Gay Southern Hospitality in Western Europe

He settled me into his home and said, “Just so you know, the lesbian neighbors will probably keep you up at night. They’re always fighting or having rough lesbian sex. The only difference between the two is that when they have rough lesbian sex it goes for hours. You’ll see. And by the way, their bed is right on the other side of your wall.” In the 10 minute walk to his apartment I knew more about his sex life than I knew about my own. Two tolerance levels of mine increased during my stay with him–my alcohol tolerance and acceptable limit of TMI. I think my knowing the details of his engagement the night before with a sexually experimenting British guy at the bar is not enough information for him. My first impression of Jamaal scared me into sleeping in full clothes my first night on his couch because I did not know what was on my sheets. I’ve stayed with Jamaal for four nights and contrary to what I expected, he’s an incredible host.
Jamaal lived in Spain, France and now Brussels, Belgium; but he hails from South Carolina, the home of Southern Hospitality. English language teachers don’t have much but what he has he shares with me. Including unwanted details about what goes on upstairs (luckily for me, I was fast asleep when he brought a boy home the other night). We laugh together, burp together, vent together and drink together but we would never be together if it weren’t for Couchsurfing. We have an unlikely friendship born from a common interest in traveling. I will miss him. I will not miss the rough lesbian sex though.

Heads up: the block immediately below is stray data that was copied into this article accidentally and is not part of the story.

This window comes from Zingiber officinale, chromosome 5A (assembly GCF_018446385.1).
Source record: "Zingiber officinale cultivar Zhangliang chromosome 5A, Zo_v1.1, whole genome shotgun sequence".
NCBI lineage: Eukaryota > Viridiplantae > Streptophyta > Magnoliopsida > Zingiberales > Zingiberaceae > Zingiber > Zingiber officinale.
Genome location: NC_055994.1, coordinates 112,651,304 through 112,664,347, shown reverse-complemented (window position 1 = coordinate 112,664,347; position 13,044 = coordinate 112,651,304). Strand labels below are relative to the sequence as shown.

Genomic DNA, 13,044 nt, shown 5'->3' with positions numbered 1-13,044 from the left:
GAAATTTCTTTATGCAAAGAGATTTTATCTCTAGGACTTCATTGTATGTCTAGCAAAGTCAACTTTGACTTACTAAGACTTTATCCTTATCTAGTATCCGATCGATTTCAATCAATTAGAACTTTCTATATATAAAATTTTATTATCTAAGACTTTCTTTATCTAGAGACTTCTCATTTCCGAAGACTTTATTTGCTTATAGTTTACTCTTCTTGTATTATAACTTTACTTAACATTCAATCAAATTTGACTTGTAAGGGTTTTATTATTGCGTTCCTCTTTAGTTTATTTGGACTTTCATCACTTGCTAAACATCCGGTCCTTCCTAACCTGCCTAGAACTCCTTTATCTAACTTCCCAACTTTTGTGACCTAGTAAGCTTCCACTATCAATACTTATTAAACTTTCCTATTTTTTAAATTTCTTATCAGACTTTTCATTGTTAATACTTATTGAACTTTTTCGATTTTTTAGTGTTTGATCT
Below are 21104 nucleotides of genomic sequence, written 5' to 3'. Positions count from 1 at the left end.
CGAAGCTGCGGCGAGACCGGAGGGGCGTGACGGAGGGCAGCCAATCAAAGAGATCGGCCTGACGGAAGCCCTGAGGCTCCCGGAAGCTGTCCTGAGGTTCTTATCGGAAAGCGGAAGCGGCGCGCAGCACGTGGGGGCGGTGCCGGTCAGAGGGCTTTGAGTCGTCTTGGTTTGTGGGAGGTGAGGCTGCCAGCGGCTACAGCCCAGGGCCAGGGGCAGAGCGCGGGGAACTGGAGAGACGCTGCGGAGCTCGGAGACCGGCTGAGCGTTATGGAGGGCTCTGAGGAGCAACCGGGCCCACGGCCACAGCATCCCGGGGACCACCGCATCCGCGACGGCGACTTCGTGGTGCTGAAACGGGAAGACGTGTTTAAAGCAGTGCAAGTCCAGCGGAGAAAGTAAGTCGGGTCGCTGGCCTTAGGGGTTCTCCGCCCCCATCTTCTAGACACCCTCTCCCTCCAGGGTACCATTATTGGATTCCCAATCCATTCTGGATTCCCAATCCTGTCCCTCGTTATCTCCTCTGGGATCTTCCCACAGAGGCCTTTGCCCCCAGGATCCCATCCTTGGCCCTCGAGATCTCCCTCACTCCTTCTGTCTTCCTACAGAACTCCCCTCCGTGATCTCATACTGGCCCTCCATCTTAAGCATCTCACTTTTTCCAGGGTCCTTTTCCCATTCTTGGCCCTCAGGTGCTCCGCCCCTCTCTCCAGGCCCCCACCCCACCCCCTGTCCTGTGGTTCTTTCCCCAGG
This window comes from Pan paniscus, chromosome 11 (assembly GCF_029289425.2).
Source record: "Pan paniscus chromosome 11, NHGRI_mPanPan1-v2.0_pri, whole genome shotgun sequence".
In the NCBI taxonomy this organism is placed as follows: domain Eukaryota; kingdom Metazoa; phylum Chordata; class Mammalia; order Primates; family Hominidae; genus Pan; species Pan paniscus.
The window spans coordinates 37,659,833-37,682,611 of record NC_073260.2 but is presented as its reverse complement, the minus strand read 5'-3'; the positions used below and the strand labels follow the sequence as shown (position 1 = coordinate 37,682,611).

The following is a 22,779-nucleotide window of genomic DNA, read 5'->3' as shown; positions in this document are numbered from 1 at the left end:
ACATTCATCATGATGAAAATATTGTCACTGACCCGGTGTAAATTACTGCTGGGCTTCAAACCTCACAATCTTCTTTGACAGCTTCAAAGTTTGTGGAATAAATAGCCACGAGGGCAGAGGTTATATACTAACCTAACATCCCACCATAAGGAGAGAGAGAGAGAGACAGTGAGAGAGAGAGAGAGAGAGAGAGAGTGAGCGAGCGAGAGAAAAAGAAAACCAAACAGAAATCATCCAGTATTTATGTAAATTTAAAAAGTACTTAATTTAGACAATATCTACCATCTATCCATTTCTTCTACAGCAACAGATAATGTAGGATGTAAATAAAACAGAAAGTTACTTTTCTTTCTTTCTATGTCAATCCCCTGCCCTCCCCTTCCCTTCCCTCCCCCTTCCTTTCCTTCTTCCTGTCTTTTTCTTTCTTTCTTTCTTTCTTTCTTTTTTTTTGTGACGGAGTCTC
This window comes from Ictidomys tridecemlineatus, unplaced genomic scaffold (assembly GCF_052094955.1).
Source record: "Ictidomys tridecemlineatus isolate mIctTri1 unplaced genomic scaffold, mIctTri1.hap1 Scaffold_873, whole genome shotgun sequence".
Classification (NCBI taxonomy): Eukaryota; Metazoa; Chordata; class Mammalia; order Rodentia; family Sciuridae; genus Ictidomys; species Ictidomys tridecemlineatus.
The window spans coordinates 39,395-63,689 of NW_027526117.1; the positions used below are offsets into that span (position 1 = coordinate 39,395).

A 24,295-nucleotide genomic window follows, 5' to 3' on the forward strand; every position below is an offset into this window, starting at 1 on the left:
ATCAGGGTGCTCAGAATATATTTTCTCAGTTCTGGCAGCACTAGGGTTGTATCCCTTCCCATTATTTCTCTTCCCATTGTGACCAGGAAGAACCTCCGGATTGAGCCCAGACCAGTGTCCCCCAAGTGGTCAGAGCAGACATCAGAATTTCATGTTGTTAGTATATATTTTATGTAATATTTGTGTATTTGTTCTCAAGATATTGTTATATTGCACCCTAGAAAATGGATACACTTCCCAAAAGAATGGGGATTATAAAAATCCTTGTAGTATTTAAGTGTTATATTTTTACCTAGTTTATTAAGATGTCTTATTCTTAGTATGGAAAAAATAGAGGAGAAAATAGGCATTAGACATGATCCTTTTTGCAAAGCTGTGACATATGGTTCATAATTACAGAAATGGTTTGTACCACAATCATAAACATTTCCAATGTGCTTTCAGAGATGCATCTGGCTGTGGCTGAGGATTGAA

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Busting down a Berlin Wall of Language Barriers

While in Normandy doing a work-exchange for a month I did various works ranging from woodwork to vacuuming. Sometimes not sharing a mutual language with my coworkers. One project I was assigned was to help another worker, Leonardo, extend the wood shed and lay a concrete floor. Mike (my host and WWII movie partner) ordained me Leonardo’s Gopher, a role that doesn’t work so well since Leonardo comes from Italy, AND doesn’t speak english, AND hasn’t a clue what “go for” means. Either way, I was Leonardo’s Gopher for four days and we had a serious problem: communicating. On the day after the concrete had dried over night I walked across it to get a tool. I didn’t get very far before Leonardo shouted NO NO NO NO NO NO. No what?! No what!? I asked. Every which way I feigned to step he shouted louder! “WHAT THE FUCK ARE YOU SAYING NO FOR!!!”–I wanted to scream! But even if I did scream he wouldn’t have known what I said anyways! What was I to do? Usually the International Language worked for us but trying to speak it isn’t as easy when I’m being yelled at. We had our language barriers and we had our way around them. The International Language.